Feature

Visa reform will not tempt Indian workers

Indian suppliers group says that visa relaxation will not woo Indian contractors, while British IT contractors threaten legal action on IR35.

Bill Goodwin

India's software and IT services companies will not use Britain's proposed relaxation of immigration restrictions to send more IT contractors to the UK, India's leading IT trade body said last week.

Atul Nishar, chairman of the National Association of Software and Service Companies, which represents around 600 software and services companies, said that Indian suppliers are more interested in high-value offshore development than providing British firms with short-term contractors.

The warning comes amid renewed claims that the Government's IR35 tax reforms will work against plans by the Overseas Labour Service (OLS) to speed up visa applications for overseas IT workers by encouraging British contractors to seek work overseas.

"Nobody should believe Indian companies are out to ship people to the UK. That's not our priority at all," said Nishar.

It makes financial sense for Indian suppliers to use their skills to develop software for British companies from India, using satellite and e-mail links to stay in touch with their clients, said Nishar.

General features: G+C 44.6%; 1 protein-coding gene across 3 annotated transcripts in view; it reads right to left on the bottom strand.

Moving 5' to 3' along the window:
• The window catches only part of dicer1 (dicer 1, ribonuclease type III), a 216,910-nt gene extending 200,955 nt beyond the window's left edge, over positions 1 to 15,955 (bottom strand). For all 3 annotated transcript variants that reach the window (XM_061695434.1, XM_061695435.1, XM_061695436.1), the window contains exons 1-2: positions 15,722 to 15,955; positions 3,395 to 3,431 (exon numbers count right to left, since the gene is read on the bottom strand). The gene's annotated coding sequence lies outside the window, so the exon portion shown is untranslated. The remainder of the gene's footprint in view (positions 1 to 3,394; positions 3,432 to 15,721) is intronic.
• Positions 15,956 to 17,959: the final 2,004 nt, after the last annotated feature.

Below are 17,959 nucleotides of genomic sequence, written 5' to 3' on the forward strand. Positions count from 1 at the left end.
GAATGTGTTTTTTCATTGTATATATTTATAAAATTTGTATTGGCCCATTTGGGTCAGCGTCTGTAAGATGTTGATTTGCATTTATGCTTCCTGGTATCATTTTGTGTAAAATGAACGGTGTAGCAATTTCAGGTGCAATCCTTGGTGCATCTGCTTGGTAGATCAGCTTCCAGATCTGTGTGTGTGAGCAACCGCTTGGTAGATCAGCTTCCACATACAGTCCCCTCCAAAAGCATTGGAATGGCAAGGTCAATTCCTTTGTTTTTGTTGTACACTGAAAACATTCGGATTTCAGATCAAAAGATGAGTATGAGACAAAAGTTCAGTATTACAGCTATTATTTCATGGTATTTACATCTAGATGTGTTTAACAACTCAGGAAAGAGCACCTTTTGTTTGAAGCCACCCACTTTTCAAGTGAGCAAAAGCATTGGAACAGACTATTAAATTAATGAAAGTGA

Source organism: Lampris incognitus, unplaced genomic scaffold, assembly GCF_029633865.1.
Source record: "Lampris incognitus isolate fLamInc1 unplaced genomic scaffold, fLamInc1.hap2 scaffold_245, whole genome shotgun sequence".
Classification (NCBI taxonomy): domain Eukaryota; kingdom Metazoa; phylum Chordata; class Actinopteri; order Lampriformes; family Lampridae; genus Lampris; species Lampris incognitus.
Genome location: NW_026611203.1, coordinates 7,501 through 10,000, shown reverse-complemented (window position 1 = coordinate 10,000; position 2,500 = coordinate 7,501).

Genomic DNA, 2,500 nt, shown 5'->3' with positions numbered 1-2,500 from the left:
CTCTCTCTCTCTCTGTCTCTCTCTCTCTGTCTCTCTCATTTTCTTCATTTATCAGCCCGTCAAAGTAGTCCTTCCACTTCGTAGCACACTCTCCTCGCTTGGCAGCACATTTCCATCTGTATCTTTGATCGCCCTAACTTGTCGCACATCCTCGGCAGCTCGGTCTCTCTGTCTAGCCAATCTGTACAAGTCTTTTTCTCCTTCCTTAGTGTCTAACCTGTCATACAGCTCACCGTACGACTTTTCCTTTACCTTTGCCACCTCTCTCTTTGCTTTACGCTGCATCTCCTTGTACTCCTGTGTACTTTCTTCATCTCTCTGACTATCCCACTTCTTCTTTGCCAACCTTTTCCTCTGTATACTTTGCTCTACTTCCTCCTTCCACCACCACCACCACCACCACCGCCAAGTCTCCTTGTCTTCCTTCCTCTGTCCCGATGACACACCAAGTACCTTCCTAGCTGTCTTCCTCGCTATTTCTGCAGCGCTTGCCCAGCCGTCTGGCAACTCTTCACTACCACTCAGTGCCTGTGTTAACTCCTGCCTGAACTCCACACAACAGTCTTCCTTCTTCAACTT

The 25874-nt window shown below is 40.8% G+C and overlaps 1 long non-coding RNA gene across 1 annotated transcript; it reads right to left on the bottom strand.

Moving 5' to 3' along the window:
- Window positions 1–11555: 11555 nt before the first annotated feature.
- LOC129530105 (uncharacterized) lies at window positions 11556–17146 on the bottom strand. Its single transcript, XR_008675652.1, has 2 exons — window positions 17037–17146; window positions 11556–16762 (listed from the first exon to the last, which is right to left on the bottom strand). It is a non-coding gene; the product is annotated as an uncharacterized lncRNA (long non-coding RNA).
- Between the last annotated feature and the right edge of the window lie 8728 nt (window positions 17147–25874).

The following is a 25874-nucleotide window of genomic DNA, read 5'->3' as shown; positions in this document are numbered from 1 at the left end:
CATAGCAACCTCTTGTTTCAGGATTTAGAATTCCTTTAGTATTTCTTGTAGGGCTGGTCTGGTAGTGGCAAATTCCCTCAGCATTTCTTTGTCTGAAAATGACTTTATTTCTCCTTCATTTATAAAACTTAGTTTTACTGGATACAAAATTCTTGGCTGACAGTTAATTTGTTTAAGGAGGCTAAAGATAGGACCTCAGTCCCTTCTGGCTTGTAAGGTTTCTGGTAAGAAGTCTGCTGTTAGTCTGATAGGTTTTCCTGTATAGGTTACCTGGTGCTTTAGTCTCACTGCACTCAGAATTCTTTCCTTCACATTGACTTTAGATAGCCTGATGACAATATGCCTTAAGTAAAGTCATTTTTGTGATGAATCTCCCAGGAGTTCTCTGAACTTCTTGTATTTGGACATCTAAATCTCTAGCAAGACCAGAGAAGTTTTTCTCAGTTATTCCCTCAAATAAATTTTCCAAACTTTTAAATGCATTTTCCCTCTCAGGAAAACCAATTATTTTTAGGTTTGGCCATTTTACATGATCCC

India is keen to increase its software exports to the UK and Europe, which accoun-ted for around 22% of $3.8bn overseas IT contracts last year, well behind the US which accounts for 60%, he said.

Large UK companies, such as Sainsbury's have turned to Indian companies to outsource development work after successfully outsourcing their Y2K work to India.

Nishar said that plans by the OLS to make it easier for Indian IT teams to work alongside UK clients without having to wait months for visas will encourage more offshore development.

This would ease the fears of some British firms that they will lose control over projects unless they have the contractor on-site, he said.

Nishar urged the UK government to crack down on a few unscrupulous firms that are illegally sending over staff to the UK, often on subsistence wages, to act as freelance contractors.

Computer Weekly has uncovered incidents of overseas software companies illegally sending contractors to the UK on training visas, or on wages which fall below the legal minimum.

"Its not only Indian companies that do such a thing. The Government should come down strongly against any company that is doing something wrong," said Nishar.

He urged the UK to adopt the US approach of vetting companies before agreeing to fast track their staff with entry visas.


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This was first published in April 2000

 

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